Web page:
The U.S. is at the forefront of medicine, developing new vaccines, drugs, and procedures that help us live long, healthy lives. But there's one major issue: More American women die during childbirth—a relatively routine procedure—than in almost any other industrialized country.
What's worse: That number rose from 12.4 deaths per 100,000 births in 1990 to more than 18 in 2013. In the same time frame, the U.K.'s rate fell from 10.4 to 6.1 deaths, Australia's went from 7 to 4.8, France’s lowered from 15.6 to 8.8, and Spain's dropped from 12.3 to 6.2.
It's not totally clear why we've seen an uptick in maternal mortality rate in the U.S. over the last two decades, but experts point to a few factors. American women rarely die from emergency complications during childbirth (like hemorrhages). The real issue is existing medical problems. With growing rates of hypertension, diabetes, and obesity, women experience more complications during pregnancy. One thing experts say isn't to blame? Having children later in life.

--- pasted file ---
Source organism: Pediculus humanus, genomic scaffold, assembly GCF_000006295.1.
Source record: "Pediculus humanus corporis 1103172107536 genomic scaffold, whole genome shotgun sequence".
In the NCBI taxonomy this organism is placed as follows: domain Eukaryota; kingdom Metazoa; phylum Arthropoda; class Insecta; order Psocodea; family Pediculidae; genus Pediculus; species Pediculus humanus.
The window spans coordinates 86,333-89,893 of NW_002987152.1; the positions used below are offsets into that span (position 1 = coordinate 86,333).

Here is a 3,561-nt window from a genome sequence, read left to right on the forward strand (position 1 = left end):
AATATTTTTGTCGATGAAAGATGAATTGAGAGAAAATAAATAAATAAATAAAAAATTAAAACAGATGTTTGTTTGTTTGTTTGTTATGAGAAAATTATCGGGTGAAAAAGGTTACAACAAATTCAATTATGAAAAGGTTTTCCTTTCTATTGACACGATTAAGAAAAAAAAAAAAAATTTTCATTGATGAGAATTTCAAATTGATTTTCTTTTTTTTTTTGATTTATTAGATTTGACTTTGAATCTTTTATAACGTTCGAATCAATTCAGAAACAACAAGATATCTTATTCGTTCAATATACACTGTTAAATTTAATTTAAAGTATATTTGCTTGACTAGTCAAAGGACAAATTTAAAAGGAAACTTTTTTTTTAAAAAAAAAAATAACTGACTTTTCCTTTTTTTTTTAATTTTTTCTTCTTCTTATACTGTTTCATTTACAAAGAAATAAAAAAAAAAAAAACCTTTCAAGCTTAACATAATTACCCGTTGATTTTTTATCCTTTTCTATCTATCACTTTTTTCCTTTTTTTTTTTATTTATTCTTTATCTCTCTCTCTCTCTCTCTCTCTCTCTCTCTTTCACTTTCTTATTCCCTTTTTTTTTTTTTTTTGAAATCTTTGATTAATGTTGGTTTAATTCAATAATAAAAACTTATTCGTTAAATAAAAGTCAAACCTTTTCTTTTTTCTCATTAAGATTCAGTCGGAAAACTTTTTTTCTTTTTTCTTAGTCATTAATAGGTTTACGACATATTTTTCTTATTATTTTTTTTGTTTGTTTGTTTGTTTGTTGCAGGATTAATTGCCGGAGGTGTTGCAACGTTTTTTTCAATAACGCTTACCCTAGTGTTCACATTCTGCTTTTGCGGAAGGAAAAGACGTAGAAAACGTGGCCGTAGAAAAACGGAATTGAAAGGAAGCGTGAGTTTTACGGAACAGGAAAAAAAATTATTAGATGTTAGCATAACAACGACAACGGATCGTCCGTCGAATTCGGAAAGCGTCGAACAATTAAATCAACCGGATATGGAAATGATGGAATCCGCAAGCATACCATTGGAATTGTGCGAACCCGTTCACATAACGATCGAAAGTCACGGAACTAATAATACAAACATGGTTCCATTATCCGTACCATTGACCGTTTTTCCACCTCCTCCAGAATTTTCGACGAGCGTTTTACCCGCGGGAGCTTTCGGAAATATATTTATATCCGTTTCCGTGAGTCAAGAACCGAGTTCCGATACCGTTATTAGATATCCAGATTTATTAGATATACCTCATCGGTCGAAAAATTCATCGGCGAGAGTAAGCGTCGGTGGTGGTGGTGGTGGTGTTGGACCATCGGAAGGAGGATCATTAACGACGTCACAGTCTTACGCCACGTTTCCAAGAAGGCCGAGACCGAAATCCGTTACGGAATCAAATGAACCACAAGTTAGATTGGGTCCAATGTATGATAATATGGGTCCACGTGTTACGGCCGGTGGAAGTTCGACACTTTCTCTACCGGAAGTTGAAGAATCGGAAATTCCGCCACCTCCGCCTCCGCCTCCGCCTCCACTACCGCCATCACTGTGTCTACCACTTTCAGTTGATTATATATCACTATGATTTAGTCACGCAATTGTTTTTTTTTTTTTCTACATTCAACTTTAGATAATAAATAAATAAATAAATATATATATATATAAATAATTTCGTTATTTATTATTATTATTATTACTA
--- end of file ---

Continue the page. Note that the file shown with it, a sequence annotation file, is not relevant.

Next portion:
The good news is there's a simple solution for women who are worried about their risk level: Focus on staying healthy.